In the three stories that follow, summer 2013 interns reflect on their experiences, and pave the way for more to engage in summer 2014 and beyond.
Algebra Project national office
I will keep this note short and sweet. I wanted to express my deep gratitude for allowing me to be a part of your organization this summer. I first became acquainted with the Algebra Project through readings at SUNY-Geneseo (with Civil Rights History Professor Emilye Crosby), and became fascinated with both the basic premises of the organization and its pedagogy and methods of organizing.
I wanted to see, first hand, the spadework necessary in sustaining a long-term, successful, non-profit organization like the Algebra Project. In Bill Crombie’s words, I wanted to see “how the sausage is made.”
You made this desire a reality, and for that I am very grateful. You fully absorbed me into the workspace and allowed me to be a productive member of the team. So much so, that I don’t want this parting to be my last association with the Algebra Project.
I wish to continue to help in any capacity that I can. Thank you again for allowing me to become a member of your organization, and more importantly, thank you for the remarkable work you have been doing for the last 30 years. My brief glance at the backend of the organization has only deepened this appreciation. Thank you very much for this opportunity.
Todd Christensen is a junior at SUNY-Geneseo.
Miami Algebra Project
Through its grassroots efforts, the Algebra Project seeks to work with one school system at a time to empower inner-city, rural, minority and poor students to continue pursuing education—especially in math and the sciences—and, thereby, become truly equal and meaningful American citizens in today’s information- and technological-oriented economy.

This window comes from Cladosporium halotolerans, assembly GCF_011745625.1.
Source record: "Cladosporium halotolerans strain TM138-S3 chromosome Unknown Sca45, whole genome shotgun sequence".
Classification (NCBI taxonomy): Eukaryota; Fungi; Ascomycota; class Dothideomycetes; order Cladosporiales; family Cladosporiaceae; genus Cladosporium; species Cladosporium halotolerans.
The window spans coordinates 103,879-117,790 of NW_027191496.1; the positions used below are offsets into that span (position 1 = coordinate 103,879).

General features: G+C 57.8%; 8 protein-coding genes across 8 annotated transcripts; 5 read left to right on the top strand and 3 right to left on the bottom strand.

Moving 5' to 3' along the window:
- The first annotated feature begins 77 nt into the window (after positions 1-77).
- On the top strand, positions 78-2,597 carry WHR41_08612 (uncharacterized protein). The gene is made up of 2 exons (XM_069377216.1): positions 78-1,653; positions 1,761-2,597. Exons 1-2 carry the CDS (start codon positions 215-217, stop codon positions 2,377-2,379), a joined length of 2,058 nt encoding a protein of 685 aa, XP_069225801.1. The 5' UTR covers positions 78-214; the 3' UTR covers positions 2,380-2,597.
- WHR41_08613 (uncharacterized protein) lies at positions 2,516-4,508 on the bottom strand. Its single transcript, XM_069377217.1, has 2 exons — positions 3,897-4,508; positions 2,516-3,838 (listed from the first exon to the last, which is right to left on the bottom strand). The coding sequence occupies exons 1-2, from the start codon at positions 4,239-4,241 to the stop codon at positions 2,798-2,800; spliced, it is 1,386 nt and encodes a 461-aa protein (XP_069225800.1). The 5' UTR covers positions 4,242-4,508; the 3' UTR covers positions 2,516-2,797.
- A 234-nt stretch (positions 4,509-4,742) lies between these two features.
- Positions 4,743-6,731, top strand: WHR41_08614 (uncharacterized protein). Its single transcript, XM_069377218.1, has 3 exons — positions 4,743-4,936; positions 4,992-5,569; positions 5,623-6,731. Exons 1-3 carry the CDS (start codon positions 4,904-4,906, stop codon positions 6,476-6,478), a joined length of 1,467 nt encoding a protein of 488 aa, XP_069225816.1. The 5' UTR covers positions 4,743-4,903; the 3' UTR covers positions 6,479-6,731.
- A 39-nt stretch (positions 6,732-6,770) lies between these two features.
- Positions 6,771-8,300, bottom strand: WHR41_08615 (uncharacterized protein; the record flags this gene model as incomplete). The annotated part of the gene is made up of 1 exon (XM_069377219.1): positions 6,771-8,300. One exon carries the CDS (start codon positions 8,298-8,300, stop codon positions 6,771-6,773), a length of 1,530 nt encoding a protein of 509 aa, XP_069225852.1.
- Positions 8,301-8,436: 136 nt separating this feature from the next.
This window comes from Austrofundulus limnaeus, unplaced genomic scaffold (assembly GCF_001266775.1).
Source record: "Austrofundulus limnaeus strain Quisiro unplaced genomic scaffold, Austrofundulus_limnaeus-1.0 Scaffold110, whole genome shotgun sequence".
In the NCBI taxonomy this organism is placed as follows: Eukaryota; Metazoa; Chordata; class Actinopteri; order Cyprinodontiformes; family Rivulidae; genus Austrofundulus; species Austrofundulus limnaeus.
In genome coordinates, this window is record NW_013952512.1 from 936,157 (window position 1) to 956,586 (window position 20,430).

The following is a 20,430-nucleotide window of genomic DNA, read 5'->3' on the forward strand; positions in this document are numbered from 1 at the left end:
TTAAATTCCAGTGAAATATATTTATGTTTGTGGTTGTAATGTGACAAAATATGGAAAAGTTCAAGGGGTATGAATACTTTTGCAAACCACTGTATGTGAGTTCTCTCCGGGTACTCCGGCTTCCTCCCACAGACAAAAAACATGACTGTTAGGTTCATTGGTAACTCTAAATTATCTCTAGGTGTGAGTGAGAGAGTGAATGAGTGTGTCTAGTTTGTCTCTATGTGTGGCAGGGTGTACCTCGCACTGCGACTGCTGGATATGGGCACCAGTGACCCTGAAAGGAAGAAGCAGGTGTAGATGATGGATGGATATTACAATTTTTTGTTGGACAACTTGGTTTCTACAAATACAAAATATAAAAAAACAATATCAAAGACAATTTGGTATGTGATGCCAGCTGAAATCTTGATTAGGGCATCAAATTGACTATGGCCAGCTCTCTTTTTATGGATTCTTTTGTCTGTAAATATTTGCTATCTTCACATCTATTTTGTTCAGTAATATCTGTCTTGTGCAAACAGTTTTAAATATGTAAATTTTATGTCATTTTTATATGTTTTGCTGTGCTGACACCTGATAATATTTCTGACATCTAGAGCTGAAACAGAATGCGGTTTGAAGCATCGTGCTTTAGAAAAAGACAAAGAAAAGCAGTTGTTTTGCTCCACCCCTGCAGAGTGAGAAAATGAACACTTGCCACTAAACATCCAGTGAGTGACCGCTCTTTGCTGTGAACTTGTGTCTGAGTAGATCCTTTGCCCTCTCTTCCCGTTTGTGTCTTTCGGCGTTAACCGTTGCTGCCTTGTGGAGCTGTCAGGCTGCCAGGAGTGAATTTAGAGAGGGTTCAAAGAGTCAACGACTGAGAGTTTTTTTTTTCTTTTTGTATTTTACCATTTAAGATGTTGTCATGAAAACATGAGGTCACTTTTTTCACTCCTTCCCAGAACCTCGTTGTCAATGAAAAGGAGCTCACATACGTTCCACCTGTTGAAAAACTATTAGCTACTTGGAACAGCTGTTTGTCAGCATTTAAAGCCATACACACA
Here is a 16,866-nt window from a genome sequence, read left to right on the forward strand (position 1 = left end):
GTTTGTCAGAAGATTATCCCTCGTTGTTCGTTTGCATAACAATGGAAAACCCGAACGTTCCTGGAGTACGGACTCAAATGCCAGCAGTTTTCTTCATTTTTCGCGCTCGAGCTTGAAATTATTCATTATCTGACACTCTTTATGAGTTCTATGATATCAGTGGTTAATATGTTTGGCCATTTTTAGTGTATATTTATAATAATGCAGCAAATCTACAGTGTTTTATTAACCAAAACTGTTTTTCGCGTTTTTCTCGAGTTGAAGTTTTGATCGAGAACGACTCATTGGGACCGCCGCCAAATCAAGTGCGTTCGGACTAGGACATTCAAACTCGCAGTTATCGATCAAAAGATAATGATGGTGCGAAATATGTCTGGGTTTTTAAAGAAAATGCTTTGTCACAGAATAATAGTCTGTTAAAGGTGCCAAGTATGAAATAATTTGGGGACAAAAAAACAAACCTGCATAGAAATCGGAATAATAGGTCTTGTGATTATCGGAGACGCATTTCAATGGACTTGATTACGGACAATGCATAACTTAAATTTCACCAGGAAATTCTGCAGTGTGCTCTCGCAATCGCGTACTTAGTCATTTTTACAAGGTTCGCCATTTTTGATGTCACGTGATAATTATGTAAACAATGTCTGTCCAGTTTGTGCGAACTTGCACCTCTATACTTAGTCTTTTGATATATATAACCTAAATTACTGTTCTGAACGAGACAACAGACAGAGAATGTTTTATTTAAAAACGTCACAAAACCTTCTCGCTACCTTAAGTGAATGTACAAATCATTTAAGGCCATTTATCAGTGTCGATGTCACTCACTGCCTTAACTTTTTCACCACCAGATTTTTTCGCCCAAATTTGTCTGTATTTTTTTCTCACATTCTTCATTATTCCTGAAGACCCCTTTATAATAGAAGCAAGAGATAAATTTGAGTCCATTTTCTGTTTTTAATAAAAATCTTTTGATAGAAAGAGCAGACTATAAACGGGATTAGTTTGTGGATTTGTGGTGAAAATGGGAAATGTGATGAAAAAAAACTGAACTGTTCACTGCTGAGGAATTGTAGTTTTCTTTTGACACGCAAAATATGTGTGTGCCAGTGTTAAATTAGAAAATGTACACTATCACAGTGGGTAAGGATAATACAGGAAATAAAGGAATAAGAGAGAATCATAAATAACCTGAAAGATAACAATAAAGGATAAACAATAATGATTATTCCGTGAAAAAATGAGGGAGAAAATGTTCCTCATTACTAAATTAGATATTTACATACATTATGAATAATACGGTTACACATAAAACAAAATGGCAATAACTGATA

The Algebra Project Summer Program in Miami, FL, spanned about six weeks (I began my work at the high school at the beginning of the third week) and it was structured in a unique way. There were two sessions: a morning session and an afternoon session. The morning session, which ran from 9am to 10:30am, was dedicated to prepare about five Math Literacy Workers (MLWs) for the day’s work ahead. These MLWs were chosen from the class and were assigned to serve as peer mentors for the other students. Then came the afternoon session—the main class, with both the MLWs and other students, from 11am to 1:30pm.
Bob Moses led the class as the main teacher, and I helped as a teaching assistant. Each weekday, I would teach, review, explain, clarify, and, at the right moments, motivate the students to try harder. After class, I would talk briefly with Bob about the students’ performance in class and the plan for the next day’s class, and sometimes help prepare some charts. I was given additional duties, including creating online practice test simulations for the students, typing a summary of the main concepts of the Summer Program, and calling families to recruit younger students for the Algebra Project.
I began to really notice how each individual student had a distinct personality and, thus, unique needs. One MLW, for example, could easily understand concepts and answer questions; however, he seemed to focus more on socializing with his classmates than on the class work. On the other hand, another MLW, who was partially hearing-impaired, was very independent from her other classmates. Although she could not grasp some concepts very easily, she would continue to faithfully finish assignments with me through every breakfast break. It was hard to believe that all of these students, with such different learning styles and needs, would have all been taught the same exact way in a traditional classroom setting.